Whats a Saddlebred doing in the show hunter ring? you ask… Winning!

My most recent project has been fenceline cleanup and some improvments to the infrastructure. Almost all of the fence on the north side has been mown an cleared on both sides with a bushog, weedwacked, and mown underneath with a push mower.

Just yesterday I replaced 1100 feet of electric fence and added some more t-posts for stability of the line, allowing us a bit more freedom if we need to run a double line down the road.

Starting next month, Ill be doing the same thing to the grove fields where we winter some of our herd. Last spring was not kind to a couple of the fence lines up there, and itll give me a chance to do some much needed maintenance ahead of fall rotations.

The waterfall in the arena has been rebuilt by Kirsten, using a beautiful shower curtain we pulled from my old house. The plants grow, the gardens grow, and thanks to myself and Mike, the rocks are shrinking! We have some spinners now to add to the wonderful wind chimes, and have amused many a happy pony with them!

The arena has been reassembled after the last big mow and we can start preparing for fall shows in earnest, the largest of which for this author will be Siege if Glengary. Weve also almost completed a free-jump area in the front paddock for teaching and excercising jumps from the ground instead of the saddle.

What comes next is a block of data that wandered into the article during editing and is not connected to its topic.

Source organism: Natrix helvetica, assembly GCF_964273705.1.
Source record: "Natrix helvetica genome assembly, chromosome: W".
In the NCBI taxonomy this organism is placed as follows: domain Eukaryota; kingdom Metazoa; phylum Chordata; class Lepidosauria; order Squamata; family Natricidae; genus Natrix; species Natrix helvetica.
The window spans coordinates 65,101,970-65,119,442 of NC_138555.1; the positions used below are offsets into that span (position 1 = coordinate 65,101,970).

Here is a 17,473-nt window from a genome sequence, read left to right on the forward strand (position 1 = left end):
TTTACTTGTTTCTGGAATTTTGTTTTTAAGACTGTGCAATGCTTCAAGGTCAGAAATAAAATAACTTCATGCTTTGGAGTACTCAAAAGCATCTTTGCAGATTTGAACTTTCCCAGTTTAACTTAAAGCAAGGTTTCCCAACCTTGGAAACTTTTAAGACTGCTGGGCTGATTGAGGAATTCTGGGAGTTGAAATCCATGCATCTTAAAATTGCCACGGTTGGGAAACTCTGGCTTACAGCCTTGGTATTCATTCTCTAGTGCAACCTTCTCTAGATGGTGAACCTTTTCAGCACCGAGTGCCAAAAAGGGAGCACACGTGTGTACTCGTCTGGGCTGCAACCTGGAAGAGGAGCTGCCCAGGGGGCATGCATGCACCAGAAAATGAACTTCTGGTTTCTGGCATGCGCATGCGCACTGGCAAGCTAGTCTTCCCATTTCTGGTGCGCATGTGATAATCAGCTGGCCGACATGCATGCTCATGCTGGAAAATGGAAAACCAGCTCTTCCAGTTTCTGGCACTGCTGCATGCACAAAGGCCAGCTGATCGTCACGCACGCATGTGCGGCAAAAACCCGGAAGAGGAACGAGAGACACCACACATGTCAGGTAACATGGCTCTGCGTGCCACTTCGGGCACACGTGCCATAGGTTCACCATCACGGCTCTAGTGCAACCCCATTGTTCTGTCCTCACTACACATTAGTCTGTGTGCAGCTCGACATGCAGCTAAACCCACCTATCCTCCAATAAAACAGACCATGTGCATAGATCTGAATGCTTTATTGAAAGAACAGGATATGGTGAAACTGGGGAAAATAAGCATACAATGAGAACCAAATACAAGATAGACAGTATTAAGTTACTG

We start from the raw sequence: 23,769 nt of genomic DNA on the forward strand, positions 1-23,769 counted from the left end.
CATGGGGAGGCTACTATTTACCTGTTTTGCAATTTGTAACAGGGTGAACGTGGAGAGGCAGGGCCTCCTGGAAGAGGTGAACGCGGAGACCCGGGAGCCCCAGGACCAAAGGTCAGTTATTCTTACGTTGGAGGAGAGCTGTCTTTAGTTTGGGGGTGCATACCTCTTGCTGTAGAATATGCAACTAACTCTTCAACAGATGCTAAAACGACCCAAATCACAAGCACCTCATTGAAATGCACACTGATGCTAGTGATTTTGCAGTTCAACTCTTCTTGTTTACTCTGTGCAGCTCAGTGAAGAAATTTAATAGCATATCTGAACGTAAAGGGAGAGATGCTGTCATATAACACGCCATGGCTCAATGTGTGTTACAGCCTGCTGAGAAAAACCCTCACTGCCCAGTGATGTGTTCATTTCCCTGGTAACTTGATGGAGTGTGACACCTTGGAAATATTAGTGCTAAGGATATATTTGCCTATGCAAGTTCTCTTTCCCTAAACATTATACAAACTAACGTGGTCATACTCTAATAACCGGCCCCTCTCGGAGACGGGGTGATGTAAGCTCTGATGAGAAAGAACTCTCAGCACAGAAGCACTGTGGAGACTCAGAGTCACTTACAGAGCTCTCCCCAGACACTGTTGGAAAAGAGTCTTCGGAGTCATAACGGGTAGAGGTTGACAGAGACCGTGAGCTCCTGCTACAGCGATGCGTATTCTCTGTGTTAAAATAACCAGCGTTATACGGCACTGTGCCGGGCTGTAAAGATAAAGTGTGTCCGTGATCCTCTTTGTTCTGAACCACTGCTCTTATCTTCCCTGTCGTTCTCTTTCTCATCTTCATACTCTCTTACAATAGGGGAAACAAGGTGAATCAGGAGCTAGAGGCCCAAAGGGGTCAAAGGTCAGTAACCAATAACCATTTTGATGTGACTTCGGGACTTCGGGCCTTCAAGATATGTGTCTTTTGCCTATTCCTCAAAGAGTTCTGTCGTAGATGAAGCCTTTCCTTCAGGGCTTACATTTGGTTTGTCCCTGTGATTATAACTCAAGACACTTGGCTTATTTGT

Were attempting to schedule some stone dust for delivery to knock a few more major items off the project list. Ive been slowly extending the t-post line up the boys perimiter field and hopefully will have that finished by fall, and can then finish up the double fence around the entire boarder area.

Some people say Im crazy for mowing all the time. But it looks sooo nice when its done, doesnt it? Two more areas to knock out today or tomorrow and the north half is done! Hurray!

Our latest adventure was a trail ride to benefit the local NM-MVH Hunt. We headed up to Shepherdstown on Saturday with Dolly and Gideon and had a wonderful morning ride, renewing old friendships and making new ones with some great people. I cant wait to do it again! Dolly was a total rockstar and settled in just fine for my first real public ride off the farm. Of course, Gideon was a complete champ about the whole day, and as for myself, I hope I made my trainer proud!!!